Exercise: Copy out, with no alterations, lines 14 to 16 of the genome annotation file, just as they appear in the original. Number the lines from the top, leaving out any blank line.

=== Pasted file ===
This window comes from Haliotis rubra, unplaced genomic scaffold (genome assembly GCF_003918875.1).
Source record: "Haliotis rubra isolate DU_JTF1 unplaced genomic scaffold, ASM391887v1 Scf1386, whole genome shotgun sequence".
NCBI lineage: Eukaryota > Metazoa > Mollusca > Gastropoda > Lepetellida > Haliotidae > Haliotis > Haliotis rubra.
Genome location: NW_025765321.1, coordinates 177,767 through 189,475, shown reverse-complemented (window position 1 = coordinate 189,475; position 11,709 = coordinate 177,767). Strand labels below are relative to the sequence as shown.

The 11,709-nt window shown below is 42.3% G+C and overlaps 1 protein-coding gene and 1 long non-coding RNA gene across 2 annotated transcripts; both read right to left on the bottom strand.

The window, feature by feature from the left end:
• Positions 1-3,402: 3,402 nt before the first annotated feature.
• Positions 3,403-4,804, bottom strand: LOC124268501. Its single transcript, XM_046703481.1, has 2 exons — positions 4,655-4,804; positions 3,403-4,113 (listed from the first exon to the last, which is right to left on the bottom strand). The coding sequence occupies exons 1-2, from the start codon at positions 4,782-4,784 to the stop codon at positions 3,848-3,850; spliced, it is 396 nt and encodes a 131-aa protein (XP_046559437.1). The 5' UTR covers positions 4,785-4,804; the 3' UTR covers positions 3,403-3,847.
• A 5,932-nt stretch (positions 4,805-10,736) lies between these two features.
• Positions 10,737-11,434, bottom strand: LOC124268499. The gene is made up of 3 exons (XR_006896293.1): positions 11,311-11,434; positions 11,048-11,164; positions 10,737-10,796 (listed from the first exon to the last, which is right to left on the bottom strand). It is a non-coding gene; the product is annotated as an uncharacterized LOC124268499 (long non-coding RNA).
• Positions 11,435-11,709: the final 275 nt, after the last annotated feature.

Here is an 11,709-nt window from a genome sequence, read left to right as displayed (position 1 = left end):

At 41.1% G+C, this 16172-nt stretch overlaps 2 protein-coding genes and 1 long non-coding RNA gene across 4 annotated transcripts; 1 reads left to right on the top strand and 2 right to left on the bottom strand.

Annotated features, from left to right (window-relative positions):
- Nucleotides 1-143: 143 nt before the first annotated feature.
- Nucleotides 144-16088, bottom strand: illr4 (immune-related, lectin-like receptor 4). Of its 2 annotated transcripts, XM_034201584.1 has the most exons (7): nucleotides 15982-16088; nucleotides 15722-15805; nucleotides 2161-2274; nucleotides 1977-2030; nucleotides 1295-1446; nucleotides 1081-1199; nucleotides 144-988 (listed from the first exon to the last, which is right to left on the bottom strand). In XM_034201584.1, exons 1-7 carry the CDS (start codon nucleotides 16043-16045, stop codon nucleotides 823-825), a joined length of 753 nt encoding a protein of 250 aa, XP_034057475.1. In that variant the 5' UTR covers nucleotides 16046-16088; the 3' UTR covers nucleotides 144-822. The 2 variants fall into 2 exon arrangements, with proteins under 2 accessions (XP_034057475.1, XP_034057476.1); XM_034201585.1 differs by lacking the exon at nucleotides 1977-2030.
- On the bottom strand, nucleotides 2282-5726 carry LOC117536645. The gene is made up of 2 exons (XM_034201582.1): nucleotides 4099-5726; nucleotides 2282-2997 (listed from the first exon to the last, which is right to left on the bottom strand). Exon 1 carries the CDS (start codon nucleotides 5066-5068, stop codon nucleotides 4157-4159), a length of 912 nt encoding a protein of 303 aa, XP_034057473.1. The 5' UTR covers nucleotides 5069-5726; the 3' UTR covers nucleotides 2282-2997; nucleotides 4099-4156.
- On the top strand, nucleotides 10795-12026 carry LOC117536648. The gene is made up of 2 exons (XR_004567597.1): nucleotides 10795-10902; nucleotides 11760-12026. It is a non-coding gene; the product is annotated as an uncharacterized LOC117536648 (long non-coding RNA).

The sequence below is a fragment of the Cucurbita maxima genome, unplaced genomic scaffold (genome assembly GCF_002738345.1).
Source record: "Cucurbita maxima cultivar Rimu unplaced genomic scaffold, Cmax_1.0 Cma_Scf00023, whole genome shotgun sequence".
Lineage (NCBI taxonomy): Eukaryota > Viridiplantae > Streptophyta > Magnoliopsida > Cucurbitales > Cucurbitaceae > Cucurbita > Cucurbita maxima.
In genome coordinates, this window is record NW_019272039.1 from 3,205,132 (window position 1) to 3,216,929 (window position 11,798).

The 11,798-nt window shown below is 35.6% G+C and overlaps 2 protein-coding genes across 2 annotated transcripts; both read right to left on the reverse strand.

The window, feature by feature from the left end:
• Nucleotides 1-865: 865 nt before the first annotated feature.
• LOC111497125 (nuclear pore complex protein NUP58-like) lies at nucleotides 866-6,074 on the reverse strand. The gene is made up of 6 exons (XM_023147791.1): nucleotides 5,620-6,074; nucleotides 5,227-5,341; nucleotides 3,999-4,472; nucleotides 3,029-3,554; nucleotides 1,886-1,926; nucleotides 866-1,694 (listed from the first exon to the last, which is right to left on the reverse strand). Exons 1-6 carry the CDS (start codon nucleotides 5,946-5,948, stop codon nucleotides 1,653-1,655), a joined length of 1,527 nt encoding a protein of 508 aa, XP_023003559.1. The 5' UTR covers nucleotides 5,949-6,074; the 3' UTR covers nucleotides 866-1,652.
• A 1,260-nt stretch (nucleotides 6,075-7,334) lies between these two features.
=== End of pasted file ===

Annotated features, from left to right (window-relative positions):
- Nucleotides 1-143: 143 nt before the first annotated feature.
- Nucleotides 144-16088, bottom strand: illr4 (immune-related, lectin-like receptor 4). Of its 2 annotated transcripts, XM_034201584.1 has the most exons (7): nucleotides 15982-16088; nucleotides 15722-15805; nucleotides 2161-2274; nucleotides 1977-2030; nucleotides 1295-1446; nucleotides 1081-1199; nucleotides 144-988 (listed from the first exon to the last, which is right to left on the bottom strand). In XM_034201584.1, exons 1-7 carry the CDS (start codon nucleotides 16043-16045, stop codon nucleotides 823-825), a joined length of 753 nt encoding a protein of 250 aa, XP_034057475.1. In that variant the 5' UTR covers nucleotides 16046-16088; the 3' UTR covers nucleotides 144-822. The 2 variants fall into 2 exon arrangements, with proteins under 2 accessions (XP_034057475.1, XP_034057476.1); XM_034201585.1 differs by lacking the exon at nucleotides 1977-2030.